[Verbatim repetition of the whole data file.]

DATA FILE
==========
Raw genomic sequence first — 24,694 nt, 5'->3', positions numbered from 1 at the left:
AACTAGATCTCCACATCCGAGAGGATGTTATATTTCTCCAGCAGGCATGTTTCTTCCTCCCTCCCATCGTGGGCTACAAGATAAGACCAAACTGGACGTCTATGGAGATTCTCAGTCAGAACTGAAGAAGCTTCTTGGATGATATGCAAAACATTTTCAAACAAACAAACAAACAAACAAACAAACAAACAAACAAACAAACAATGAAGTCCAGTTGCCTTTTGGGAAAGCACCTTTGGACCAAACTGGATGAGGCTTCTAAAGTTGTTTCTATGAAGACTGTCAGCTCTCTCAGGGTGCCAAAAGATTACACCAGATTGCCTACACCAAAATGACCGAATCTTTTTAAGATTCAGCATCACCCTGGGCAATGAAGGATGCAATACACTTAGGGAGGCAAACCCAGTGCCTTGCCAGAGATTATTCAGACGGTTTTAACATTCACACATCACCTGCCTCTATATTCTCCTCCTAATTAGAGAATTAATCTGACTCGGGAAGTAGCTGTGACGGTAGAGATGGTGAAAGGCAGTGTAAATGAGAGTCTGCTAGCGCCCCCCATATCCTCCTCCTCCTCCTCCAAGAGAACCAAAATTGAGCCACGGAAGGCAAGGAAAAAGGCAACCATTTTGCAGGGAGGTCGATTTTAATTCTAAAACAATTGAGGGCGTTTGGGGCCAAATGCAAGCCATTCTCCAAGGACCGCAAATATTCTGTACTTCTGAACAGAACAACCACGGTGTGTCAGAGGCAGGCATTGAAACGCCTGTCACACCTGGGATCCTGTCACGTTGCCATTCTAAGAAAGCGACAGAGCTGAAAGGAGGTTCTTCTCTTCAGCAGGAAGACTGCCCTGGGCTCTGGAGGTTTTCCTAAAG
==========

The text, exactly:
Raw genomic sequence first — 24,694 nt, 5'->3', positions numbered from 1 at the left:
AACTAGATCTCCACATCCGAGAGGATGTTATATTTCTCCAGCAGGCATGTTTCTTCCTCCCTCCCATCGTGGGCTACAAGATAAGACCAAACTGGACGTCTATGGAGATTCTCAGTCAGAACTGAAGAAGCTTCTTGGATGATATGCAAAACATTTTCAAACAAACAAACAAACAAACAAACAAACAAACAAACAAACAAACAATGAAGTCCAGTTGCCTTTTGGGAAAGCACCTTTGGACCAAACTGGATGAGGCTTCTAAAGTTGTTTCTATGAAGACTGTCAGCTCTCTCAGGGTGCCAAAAGATTACACCAGATTGCCTACACCAAAATGACCGAATCTTTTTAAGATTCAGCATCACCCTGGGCAATGAAGGATGCAATACACTTAGGGAGGCAAACCCAGTGCCTTGCCAGAGATTATTCAGACGGTTTTAACATTCACACATCACCTGCCTCTATATTCTCCTCCTAATTAGAGAATTAATCTGACTCGGGAAGTAGCTGTGACGGTAGAGATGGTGAAAGGCAGTGTAAATGAGAGTCTGCTAGCGCCCCCCATATCCTCCTCCTCCTCCTCCAAGAGAACCAAAATTGAGCCACGGAAGGCAAGGAAAAAGGCAACCATTTTGCAGGGAGGTCGATTTTAATTCTAAAACAATTGAGGGCGTTTGGGGCCAAATGCAAGCCATTCTCCAAGGACCGCAAATATTCTGTACTTCTGAACAGAACAACCACGGTGTGTCAGAGGCAGGCATTGAAACGCCTGTCACACCTGGGATCCTGTCACGTTGCCATTCTAAGAAAGCGACAGAGCTGAAAGGAGGTTCTTCTCTTCAGCAGGAAGACTGCCCTGGGCTCTGGAGGTTTTCCTAAAG